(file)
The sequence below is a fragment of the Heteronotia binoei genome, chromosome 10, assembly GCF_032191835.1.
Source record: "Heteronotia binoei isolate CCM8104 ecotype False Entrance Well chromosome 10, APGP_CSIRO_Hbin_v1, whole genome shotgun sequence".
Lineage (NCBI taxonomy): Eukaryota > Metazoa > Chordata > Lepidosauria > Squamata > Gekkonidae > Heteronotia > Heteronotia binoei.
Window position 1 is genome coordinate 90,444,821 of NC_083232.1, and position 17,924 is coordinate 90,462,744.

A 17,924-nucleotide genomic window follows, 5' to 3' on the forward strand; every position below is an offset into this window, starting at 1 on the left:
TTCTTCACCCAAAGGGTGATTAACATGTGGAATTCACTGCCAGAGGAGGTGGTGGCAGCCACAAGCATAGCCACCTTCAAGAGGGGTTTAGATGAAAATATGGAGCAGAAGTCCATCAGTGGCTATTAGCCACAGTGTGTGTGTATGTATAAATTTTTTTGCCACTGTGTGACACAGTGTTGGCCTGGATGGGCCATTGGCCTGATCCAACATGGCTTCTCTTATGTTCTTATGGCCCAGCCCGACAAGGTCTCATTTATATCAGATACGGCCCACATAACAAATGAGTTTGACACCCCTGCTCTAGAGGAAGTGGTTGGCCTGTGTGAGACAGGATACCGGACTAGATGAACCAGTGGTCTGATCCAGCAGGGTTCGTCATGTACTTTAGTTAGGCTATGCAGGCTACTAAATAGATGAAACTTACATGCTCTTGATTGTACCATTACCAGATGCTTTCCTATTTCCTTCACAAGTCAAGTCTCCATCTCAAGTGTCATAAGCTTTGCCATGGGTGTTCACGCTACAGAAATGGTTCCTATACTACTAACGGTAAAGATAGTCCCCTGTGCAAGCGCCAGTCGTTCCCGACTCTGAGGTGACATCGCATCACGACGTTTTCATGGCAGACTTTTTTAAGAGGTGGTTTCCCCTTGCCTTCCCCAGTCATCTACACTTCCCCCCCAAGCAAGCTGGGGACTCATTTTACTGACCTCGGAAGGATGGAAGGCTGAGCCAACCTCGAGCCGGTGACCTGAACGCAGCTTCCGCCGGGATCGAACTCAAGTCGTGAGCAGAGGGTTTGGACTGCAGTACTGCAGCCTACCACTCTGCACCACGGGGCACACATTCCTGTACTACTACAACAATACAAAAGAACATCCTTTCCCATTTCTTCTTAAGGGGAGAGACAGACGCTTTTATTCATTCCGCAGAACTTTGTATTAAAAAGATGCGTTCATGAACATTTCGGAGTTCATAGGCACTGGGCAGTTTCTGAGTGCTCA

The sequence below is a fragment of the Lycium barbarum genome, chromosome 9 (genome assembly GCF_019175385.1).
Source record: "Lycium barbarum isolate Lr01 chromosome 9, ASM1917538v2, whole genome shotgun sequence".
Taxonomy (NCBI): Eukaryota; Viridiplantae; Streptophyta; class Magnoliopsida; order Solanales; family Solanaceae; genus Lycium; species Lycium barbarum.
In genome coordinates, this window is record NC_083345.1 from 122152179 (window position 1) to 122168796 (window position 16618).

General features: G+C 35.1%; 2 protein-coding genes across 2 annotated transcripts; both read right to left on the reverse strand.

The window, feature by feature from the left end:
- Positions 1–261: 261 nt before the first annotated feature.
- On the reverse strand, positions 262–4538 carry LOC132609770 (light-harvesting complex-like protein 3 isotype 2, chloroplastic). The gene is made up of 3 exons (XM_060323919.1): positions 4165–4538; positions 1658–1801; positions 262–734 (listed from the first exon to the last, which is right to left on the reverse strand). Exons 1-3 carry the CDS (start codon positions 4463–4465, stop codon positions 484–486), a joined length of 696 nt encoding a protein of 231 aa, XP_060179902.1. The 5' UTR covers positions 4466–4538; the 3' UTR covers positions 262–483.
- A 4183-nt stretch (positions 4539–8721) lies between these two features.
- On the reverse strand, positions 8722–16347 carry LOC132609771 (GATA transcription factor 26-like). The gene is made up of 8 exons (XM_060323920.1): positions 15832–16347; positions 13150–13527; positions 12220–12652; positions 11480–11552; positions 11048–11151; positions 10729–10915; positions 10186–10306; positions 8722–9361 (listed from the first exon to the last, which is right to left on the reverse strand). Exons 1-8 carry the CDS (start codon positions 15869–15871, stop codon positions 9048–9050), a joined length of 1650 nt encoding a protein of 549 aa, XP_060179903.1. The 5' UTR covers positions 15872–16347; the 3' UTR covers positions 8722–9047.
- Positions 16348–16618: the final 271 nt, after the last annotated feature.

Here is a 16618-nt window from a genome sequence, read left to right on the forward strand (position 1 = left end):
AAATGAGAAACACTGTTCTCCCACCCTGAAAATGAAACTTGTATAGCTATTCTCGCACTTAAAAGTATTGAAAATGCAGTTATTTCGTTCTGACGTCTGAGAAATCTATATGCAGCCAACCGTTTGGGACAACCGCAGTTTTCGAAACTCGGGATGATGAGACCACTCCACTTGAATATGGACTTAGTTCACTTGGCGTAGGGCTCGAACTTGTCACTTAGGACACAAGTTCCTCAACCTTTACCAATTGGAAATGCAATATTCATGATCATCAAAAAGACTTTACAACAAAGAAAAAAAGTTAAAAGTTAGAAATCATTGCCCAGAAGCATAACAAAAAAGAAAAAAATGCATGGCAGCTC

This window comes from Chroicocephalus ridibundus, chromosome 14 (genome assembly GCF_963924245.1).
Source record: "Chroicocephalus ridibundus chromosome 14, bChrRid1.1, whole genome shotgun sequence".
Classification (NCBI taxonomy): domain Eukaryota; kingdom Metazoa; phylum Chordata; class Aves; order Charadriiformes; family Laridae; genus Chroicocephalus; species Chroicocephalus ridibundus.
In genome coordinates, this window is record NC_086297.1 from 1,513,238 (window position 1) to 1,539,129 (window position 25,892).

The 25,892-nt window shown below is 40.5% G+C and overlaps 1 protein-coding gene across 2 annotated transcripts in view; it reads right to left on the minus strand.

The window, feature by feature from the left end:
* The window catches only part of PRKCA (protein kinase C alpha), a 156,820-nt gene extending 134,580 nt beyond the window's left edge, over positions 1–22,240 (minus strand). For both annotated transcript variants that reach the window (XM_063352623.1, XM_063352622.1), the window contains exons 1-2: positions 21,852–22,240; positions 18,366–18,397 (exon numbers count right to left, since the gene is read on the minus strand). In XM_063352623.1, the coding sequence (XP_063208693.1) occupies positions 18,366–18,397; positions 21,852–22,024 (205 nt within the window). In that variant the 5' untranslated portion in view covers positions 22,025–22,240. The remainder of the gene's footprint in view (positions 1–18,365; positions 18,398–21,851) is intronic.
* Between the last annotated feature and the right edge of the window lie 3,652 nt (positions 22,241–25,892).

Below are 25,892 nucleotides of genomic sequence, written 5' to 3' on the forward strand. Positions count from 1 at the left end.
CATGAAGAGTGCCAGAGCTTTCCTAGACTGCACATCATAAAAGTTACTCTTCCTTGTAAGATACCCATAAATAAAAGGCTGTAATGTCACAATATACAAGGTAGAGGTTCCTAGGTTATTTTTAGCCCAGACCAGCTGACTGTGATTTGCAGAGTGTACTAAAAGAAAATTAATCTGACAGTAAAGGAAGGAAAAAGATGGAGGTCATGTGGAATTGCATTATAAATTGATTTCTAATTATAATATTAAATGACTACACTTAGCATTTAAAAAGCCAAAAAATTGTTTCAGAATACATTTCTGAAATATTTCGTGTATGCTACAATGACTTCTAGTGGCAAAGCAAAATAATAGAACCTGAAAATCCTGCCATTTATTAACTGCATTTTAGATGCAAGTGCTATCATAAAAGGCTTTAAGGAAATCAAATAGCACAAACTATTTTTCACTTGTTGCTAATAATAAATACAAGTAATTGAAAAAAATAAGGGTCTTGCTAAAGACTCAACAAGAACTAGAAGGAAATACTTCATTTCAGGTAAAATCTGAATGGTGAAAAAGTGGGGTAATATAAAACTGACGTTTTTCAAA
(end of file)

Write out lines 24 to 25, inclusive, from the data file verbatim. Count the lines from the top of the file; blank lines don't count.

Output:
The 25,892-nt window shown below is 40.5% G+C and overlaps 1 protein-coding gene across 2 annotated transcripts in view; it reads right to left on the minus strand.

The window, feature by feature from the left end: